The first woman to be elected president of Panjab University (PU) Campus Student Council, Kanupriya’s first test came just three days after her election.
The 22-year-old, who gave the Left-leaning Students For Society (SFS) its first victory in PU polls, had to deal with a notice by the warden of Mata Gujri Girls’ Hostel-1, asking girl students to be “properly dressed while going to the common room, dining hall or hostel office/functions”.
If girls failed to follow the dress code, the notice warned, “it will be considered an offence and a fine may be imposed”.
On Sunday, Kanupriya addressed a meeting with hostel residents. They decided to send a demand to the warden and the Dean of Student Welfare (Women) to withdraw the notice, or the students would remove it themselves. The notice was withdrawn.
“Dress code, hostel timings and moral policing represent a derogatory and patriarchal mindset of authorities. This should have no place in Panjab University,” Kanupriya told The Indian Express. “Like 18-year-old boys are considered mature enough, 18-year-old girls who study here are equally mature.”
Her victory is being seen as a dent in the male-dominated, ‘kakashahi’ brand of campus politics in PU. “I don’t have a moustache to twirl, but I believe I have broken a few myths over the last few days,” said Kanupriya, sitting in a friend’s hostel room that has a poster of Che Guevara that says, ‘I am not a liberator. Liberators do not exist. The people liberate themselves’.
The SFS, founded in 2010 and which claims not to be aligned to any of the national Left parties, is working through “analysis”, Kanupriya said. “Both women’s empowerment and our involvement in politics are moving hand in hand.”
Her friend Satwinder, the former general-secretary of SFS, said, “The only question they are asking (on campus) is, ‘kudi kivein jitt gayi’ (how did a girl win the election)?”
And Kanupriya indicated that she wants to leave her stamp on the brand of politics done on PU campus. Admitting that rival student outfits had branded SFS as a bunch of “stone-pelters” last year and that had instilled a sense of apprehension among students to be “seen at our events”, Kanupriya said, “This time, the students knew who to vote for, and they voted for the organisation that will work for their welfare.”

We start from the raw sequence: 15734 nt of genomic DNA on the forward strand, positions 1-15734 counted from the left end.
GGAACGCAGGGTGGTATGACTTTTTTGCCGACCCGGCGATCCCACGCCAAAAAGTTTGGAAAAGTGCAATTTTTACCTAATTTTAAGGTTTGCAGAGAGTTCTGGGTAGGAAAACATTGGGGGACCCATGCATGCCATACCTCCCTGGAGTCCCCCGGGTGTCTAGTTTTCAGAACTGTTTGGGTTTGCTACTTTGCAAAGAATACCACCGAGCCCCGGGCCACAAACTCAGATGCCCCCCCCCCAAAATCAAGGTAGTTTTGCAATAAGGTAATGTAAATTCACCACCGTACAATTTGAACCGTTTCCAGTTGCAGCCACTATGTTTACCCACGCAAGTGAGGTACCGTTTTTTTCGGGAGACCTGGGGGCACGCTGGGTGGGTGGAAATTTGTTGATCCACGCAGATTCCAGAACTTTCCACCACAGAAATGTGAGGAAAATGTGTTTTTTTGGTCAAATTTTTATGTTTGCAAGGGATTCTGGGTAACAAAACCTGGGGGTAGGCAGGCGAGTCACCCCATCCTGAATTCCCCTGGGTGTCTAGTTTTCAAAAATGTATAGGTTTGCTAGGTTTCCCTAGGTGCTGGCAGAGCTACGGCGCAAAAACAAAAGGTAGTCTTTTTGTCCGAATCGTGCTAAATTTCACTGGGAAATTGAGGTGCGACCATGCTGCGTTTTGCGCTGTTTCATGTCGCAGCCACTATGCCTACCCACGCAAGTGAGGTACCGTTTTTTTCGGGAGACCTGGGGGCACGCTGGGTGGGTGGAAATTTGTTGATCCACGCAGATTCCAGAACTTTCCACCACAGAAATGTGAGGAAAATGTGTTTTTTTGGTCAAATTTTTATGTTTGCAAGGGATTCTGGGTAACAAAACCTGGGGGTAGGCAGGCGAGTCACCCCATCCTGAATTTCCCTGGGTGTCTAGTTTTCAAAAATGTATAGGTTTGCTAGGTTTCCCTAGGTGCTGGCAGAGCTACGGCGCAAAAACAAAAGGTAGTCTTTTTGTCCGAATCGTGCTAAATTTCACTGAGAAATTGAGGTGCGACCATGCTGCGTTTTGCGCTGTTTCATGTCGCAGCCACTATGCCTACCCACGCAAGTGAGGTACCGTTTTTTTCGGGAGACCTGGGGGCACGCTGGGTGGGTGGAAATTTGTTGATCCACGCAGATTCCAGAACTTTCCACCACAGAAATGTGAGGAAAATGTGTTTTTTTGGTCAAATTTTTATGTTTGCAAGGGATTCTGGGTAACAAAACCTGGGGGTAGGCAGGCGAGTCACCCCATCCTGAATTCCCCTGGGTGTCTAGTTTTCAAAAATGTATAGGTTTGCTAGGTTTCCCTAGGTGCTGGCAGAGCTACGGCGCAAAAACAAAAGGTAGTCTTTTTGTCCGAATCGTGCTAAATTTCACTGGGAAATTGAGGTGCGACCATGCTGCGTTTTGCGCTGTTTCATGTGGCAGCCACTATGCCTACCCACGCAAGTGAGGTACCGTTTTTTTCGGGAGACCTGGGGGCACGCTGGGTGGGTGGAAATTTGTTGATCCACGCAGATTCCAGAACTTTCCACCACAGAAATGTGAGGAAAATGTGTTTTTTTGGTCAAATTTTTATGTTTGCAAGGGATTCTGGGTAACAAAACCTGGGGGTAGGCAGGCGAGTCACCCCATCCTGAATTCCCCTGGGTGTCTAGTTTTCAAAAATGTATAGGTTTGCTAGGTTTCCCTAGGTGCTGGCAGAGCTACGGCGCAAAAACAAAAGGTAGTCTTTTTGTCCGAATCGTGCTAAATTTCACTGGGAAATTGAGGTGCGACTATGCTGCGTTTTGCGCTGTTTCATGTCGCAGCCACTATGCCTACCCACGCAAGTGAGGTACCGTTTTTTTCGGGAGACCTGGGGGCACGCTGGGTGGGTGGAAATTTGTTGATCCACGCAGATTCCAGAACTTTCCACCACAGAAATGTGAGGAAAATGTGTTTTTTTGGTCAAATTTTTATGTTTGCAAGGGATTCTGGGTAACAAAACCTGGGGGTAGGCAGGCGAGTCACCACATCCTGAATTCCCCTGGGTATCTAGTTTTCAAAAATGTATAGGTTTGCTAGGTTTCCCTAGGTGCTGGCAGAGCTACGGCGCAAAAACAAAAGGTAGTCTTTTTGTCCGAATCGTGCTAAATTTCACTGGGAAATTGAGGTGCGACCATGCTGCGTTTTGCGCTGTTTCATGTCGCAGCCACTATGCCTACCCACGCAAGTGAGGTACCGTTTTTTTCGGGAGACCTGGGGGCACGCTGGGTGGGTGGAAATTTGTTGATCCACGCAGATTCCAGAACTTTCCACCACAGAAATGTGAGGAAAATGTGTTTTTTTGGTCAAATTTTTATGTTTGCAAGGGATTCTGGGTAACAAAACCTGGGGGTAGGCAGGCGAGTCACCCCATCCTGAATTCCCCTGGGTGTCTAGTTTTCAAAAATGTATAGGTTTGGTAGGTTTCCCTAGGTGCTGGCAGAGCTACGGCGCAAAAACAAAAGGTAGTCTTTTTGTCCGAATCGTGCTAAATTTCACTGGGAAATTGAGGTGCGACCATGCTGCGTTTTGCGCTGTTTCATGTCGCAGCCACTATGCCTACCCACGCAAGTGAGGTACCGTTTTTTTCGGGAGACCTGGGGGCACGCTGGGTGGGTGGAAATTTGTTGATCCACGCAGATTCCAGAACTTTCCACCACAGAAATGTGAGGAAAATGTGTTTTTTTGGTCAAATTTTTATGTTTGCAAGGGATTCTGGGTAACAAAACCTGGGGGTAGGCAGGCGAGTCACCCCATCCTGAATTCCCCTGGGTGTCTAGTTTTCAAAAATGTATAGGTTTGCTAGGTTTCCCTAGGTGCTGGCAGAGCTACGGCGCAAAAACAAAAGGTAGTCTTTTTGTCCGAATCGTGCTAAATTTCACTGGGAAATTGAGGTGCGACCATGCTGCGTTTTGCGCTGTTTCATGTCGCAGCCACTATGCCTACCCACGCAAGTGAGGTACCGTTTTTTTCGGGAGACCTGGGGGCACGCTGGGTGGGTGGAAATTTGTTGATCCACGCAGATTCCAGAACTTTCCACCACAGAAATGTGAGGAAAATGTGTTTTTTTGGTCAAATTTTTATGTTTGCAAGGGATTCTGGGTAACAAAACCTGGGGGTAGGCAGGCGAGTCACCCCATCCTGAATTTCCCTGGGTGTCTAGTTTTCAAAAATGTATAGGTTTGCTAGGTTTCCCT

But she also wants students to be aware of wider national issues. “There are students who shy away from words such as fascism and are reluctant to talk about it openly. Some do not even know the meaning of mob lynching.”
In her first statement after victory, Kanupriya had asked the vice-chancellor and the RSS to not interfere with the student council’s work. “Students have decided that the RSS-BJP can rule other universities, not PU,” she had said.
So should her victory be read as a sign of the mood among young voters in this region months before the Lok Sabha? Civil society activists and political leaders stand on the opposite end on that.
Lawyer Arjun Sheoran, an office-bearer of the People Union for Civil Liberties, said the result shows that those who were not ready to place their bets on methods such as protests or other forms of struggle are now ready to take the plunge. “It also reflects the general mood of students, who can see educational institutions crumbling across India. The protest vote has won the SFS this year’s election…it shows that regional parties together can defeat money and muscle power,” he said.
But Chandigarh Lok Sabha MP Kirron Kher and her predecessor, Pawan Kumar Bansal of the Congress, both said too much should not be read off it. Kher told The Indian Express that students do not vote on political lines but on issues on the campus. “Students have voted for the girl, not SFS — maybe she touched a chord…”
For Kanupriya, who is doing a five-year integrated course in Zoology Honours at PU, meanwhile, the battle-lines have only just been etched. “If the ABVP won, a letter would have gone out, saying ‘Jai jai Modi’. But we have stopped those letters ,” she said.